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In Judges, chapter 11:30-31, 34-40, did Jephthah offer his daughter as a burnt-offering to the Lord?
Answer by Bill Cavender

No, human sacrificies and human burnt offerings were forbidden by Jehovah our God. Such could not be an acceptable sacrifice and offering to God. Only ONE human sacrifice was EVER acceptable to the Lord, ONE human life and blood offering, and that was our Saviour's offering, His death upon Calvary's cross, the shedding of His blood for thre remission of our sins (Matthew 26:28; I Peter 1:18-19; 2 Corinthians 5:21, etc.).

Jephthah, a Gileadite (tribe of Gad), was a pious and godly man, a judge in Israel, who led the Israelites against the Ammonites in battles east of the Jordan River and the Dead Sea. He called upon the Lord for guidance and help (vs. 9-11; 21; 23-24; 27), considering that the battles were the Lord's. He is listed in God's "hall of fame" of some of the faithful and true believers in the Old Testament times (Hebrews 11:32).

As he was preparing to go into the battles, he made a vow to Jehovah, saying two parts to the vow: "If you will give the Ammonites into my hand, then whatever ('whoever') comes out from the doors of my house to meet me when I return in peace from the Ammonites shall be the Lord's, and I will offer it ('him') up for a burnt offering" (Judges 11:30-31).

Had a "clean" animal, such as a sheep, lamb, ram, bullock, etc. , without blemish, as defined by the law of Moses as "clean," come out of his doors upon his return from the battles, he could have offered such. Had an "unclean" animal, such as a camel, donkey, horse, dog, etc., come out to meet him, he could NOT have offered such. Jephthah knew the Lord and knew His will well enough to know what he could offer. Had his neighbor's wife, or son, or daughter, come out of his doors upon his return from the battles, he could NOT have offered them. AND, not being a Levite and, therefore, not a priest, Jephthah would have to engage a Levitical priest to make the offering for him. A priest would have to consent to the sacrifice and offering.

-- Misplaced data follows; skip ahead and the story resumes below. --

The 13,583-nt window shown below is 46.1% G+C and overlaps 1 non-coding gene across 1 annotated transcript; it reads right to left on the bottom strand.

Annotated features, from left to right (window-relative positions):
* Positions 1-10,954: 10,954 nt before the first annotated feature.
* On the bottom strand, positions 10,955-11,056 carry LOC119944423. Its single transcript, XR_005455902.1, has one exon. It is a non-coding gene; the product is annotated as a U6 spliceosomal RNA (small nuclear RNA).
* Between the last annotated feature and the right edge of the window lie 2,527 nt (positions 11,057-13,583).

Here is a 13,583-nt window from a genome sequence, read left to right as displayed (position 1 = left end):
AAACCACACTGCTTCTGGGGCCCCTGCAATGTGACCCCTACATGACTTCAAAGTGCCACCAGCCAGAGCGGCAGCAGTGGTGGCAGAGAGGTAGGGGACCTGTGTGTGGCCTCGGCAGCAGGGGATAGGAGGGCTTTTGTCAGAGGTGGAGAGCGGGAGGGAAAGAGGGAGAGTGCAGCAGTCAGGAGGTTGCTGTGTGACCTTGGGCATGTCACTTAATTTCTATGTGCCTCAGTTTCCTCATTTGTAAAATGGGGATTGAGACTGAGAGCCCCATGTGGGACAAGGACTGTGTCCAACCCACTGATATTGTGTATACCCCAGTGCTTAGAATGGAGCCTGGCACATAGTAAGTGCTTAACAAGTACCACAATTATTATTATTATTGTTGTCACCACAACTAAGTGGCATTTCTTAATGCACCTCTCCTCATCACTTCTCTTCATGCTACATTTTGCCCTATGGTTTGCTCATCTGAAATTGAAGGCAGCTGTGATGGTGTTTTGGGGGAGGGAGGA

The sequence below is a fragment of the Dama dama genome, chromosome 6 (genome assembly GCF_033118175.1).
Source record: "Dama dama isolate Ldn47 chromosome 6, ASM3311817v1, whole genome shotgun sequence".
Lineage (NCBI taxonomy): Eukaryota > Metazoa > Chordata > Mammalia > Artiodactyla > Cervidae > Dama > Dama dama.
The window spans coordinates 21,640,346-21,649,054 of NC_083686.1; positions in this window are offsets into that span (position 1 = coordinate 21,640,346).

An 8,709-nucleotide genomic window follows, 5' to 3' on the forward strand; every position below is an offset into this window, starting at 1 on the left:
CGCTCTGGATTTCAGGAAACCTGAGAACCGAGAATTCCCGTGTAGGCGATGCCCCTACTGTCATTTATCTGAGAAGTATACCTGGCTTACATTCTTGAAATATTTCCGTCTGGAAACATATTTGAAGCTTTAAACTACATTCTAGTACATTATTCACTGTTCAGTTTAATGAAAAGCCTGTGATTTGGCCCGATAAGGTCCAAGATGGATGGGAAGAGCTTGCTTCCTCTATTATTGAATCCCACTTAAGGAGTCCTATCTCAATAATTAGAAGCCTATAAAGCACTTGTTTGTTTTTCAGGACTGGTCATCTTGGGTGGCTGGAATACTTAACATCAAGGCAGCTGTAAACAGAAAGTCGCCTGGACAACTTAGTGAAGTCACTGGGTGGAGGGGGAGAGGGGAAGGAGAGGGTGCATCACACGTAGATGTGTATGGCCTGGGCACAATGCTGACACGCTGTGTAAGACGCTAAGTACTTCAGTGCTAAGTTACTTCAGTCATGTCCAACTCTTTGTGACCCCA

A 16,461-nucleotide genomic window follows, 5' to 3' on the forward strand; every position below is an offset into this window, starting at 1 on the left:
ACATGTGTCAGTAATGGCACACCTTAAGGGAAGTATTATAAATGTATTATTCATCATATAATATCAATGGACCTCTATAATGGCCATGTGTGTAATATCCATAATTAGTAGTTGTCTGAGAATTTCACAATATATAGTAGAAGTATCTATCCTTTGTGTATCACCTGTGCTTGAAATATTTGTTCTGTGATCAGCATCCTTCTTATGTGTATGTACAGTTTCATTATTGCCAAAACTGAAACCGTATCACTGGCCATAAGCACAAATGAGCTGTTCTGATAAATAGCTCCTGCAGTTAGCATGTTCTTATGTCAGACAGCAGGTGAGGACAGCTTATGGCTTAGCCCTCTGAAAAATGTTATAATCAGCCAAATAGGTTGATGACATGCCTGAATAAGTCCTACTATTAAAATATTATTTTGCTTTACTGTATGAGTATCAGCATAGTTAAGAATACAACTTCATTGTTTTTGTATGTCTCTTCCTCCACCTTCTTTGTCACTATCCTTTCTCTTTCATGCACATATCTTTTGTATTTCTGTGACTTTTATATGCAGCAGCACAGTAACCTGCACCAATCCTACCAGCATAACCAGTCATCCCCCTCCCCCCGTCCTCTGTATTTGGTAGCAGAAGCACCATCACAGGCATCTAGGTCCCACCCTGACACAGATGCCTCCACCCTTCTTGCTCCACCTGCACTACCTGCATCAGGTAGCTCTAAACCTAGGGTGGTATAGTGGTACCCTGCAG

But when Jephthan returned from the battles, God having given him and the Israelites the victory over the Ammonites, his daughter, his only child, his only-begotten child, came from the house to meet and greet her father (vs. 34). Jephthah was devastated. "And as soon as he saw her, he tore his clothes and said, 'Alas, my daughter, you have brought me very low, and you have become the cause of great trouble to me. For I have opened my mouth to the Lord, and I cannot take back my vow.'" This sweet, loving, obedient daughter responded, "My father, you have opened your mouth to the Lord; do to me according to what has gone out of your mouth, now that the Lord has avenged you upon your enemies, on the Ammonites" (vs. 36).

God, in His wisdom, knowing that His people would sometimes make rash vows, quick statements and promises, later to be regretted, made provisions in His law through Moses to remedy rash vows. The vow(s) could be redeemed, rescinded, and nullified by the payment of certain levies and fees, as determined by the evaluation of a Levitical priest (Leviticus 27:1-8). Thus Jephthah would take advantage in this provision of the law of Moses.

Jehovah forbade and prohibited idolatry, and the offering of children (humans) to the various "gods" which the Canaanite peoples and tribes believed in and practiced in the land of Canaan, which land the Israelites (under Joshua) were going to conquer, and amongst which peoples the Israelites were going to live. God said to Moses, "Any one of the people of Israel or of the strangers who sojourn in Israel who gives any of his children to Molech shall surely be put to death. The people of the land shall stone him with stones. I myself will set my face against that man and will cut off from among his people, because he has given one of his children to Molech, to make my sanctuary unclean and to profane my holy name" (Leviticus 20:2-3). It is absurd and unthinkable that God would accept from Jephthah a sacrifice and burnt-offering of his precious child, when He had made such a death penalty for anyone who did so to false gods, which would "profane my holy name, to make my sanctuary unclean." No, Jephthah DID NOT offer his pious daughter as a burnt-offering!

BUT Jephthah did keep his vow, a vow which was acceptable. He could dedicate his daughter, with her consent, to service to God at the tabernacle (Exodus 38:8; I Samuel 2:22, etc.). She was dedicated to life-long, perpetual virginity, never to marry, nor to bear children. Thus Jephthah's name and family would become extinct in Israel. So the maiden consented to the vow, set the terms of its inception and beginning, thus: "Let this thing be done for me: leave me alone for two months, that I may go up and down upon the mountains and weep for my virginity, I and my companions." This she did, and at the conclusion of the two months, she returned to her father, and the vow went into effect - "she had never known a man;" and it became a custom in Israel that, as long as this pious girl (woman) lived, her friends and companions would come to see her and lament with her for four days each year (Judges 11:37-40). She could have taken the "Nazarite Vow," under which vow she could have married and had a family (Numbers 6:1-21), but she did not take this vow. The one she did take honored God, honored her father, honored and blessed God's people, and honored herself.

Next Question - Question #3: What instrument is the Christian to “play” or “pluck”?

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